What In The World Is A Registered Kinesiologist?

August 30, 2019

If I had a dollar every time I was asked what a Kin was, I would no longer actually have to work as a Kin! However, all these questions and puzzled looks and head scratches got me thinking, NO ONE KNOWS WHAT A KIN IS. So, I’m here to educate everyone on what I did to become one and what I am able to do now that I am one.

Image result for say what

Sorry, you do what now?

A Registered Kinesiologist is a self-regulated health care practitioner. This means the Province of Ontario gives the College of Kinesiologists the right to regulate our own profession. This also means there are multiple steps required to be eligible to become a Registered Kinesiologist.

 

First, you need to complete a degree in Human Kinetics, Kinesiology or a similar degree that has to do with human health. Once you have successfully received your degree, you have to send proof that you’ve completed certain classes to the College of Kinesiology, including: biomechanics, ergonomics and statistics.

And then you study everything under the sun! Everything from orthopedic assessments, to sports psychology, and yes, even statistics. I spent about six months studying for this exam and wrote it May 2015. It was a 180-question multiple choice exam and totally worth it!!

As a R. Kin, I have the opportunity to produce personalized treatment plans and supervise clients in a multitude of settings (clinics like Whole Therapy, hospitals, fitness centres). I use my in-depth knowledge of biomechanics and anatomy to help explain movements to clients and why one type of exercise might be easier than others. There is also the need to know physiology as a R. Kin. Knowing exactly what makes the muscle fibers tick- or twitch- I should say, can help clients learn how to activate certain muscles groups and increase the size of the muscles, increase strength of those muscles and even increase endurance of those muscles.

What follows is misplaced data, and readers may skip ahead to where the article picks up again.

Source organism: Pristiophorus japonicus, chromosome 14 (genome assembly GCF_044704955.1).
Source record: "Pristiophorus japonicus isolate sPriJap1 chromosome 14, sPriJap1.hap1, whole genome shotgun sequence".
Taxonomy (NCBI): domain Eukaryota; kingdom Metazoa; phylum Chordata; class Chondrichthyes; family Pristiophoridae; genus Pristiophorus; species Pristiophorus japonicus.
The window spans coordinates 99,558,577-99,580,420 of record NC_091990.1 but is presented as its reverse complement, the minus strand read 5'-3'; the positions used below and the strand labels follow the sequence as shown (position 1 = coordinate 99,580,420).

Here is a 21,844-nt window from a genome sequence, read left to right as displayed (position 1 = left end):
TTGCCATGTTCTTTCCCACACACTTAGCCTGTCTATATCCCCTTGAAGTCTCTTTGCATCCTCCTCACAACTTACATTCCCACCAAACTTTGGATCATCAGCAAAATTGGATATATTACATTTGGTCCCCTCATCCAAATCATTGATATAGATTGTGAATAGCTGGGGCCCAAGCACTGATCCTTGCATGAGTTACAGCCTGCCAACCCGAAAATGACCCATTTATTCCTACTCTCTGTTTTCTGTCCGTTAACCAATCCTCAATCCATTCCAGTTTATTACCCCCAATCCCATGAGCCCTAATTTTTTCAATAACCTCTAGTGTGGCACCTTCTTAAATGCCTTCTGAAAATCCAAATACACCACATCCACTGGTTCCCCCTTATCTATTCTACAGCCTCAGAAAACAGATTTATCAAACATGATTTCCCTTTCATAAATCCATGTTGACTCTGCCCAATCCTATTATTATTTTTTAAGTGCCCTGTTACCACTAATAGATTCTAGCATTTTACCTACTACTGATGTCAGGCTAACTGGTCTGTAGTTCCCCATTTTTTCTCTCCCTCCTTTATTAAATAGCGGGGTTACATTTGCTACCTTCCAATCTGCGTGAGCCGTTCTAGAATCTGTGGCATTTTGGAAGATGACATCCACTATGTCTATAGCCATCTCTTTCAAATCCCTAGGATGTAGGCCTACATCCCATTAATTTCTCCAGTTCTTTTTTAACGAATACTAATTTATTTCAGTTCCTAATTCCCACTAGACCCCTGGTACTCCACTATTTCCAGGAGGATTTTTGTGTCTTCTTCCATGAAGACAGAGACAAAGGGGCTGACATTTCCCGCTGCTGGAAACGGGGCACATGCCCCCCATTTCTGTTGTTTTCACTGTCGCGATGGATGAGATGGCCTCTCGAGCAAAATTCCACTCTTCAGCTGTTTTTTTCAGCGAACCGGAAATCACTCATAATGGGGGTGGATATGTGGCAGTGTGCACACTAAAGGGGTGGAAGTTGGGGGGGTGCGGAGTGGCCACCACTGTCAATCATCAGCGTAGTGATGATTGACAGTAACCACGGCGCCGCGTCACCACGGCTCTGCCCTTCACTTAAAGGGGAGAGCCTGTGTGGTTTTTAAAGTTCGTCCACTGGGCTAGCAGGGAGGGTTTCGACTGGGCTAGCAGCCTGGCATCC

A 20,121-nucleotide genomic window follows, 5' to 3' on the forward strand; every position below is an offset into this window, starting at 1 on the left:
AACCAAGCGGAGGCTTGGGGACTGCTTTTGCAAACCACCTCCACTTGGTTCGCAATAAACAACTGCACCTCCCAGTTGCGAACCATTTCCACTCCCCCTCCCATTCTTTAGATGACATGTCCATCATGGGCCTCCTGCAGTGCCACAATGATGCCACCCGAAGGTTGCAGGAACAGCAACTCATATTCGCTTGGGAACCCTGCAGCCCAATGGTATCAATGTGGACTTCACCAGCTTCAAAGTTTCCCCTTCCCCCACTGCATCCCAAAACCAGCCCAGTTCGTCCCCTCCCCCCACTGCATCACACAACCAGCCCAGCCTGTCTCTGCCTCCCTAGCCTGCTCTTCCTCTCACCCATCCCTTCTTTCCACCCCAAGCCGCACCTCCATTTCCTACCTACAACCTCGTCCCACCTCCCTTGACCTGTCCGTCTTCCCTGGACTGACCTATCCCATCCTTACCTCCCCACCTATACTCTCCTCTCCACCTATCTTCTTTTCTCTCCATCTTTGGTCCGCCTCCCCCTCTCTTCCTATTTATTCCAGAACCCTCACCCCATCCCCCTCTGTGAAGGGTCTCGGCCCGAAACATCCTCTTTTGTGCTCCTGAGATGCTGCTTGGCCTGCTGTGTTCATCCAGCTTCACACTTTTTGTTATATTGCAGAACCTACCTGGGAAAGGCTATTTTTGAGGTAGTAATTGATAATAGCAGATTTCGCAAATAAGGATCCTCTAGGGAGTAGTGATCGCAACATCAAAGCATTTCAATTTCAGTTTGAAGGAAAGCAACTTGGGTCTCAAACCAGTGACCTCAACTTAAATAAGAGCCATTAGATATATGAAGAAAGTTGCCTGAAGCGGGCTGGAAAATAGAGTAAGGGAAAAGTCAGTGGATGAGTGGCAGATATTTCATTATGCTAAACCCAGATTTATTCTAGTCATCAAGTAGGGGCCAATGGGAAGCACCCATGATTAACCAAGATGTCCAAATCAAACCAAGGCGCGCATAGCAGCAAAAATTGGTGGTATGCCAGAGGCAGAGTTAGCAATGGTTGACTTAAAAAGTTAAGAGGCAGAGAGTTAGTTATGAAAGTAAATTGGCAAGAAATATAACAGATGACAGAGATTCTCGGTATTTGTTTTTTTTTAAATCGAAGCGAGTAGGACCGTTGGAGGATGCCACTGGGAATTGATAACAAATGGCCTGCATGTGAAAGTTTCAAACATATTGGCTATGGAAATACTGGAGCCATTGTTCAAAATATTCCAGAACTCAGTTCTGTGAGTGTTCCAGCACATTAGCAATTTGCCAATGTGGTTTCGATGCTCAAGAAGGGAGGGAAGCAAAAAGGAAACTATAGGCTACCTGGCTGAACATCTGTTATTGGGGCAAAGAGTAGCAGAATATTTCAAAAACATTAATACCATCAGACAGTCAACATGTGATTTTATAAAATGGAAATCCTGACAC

Many Registered Kinesiologists tend to work in the rehab and prehab scene (like myself) but, we can also go down the occupational path where the focus can be on ergonomic assessments in the work place and creating return to work plans and accessibility management. It’s even possible for R. Kins to be a part of our government in the public health sector. R. Kins are essentially anywhere and everywhere.

What can you expect when you see a R.K in, like myself? The client’s goals and objectives for the treatment plan will be assessed. This allows the R. Kin to pinpoint where the client wants their focus. This is followed by the assessment, which includes: muscle strength testing, muscle length testing and stability testing. Once the assessment is complete, the R. Kin can use the results and the goals to form the personalized treatment plan. Upon the subsequent visits, the client and the R. Kin will work together to meet their goals. The R. Kin keeps track of the progress that is made each visit, and finally, the R. Kin will collaborate with any other health care professionals that are also working with their client. This ensures care from every angle and provides transparency for all health care practitioners involved as well as the client.

So next time you tell someone you’re on your way to your kinesiology appointment and they ask what that is? Let them know we’re a group of regulated health practitioners using movement-based science to help prevent injury, increase strength and help achieve your best, pain-free life!

 

Dylan Crake
R. Kin,
Registered Massage Therapist

Posted in Uncategorized by Pat Moore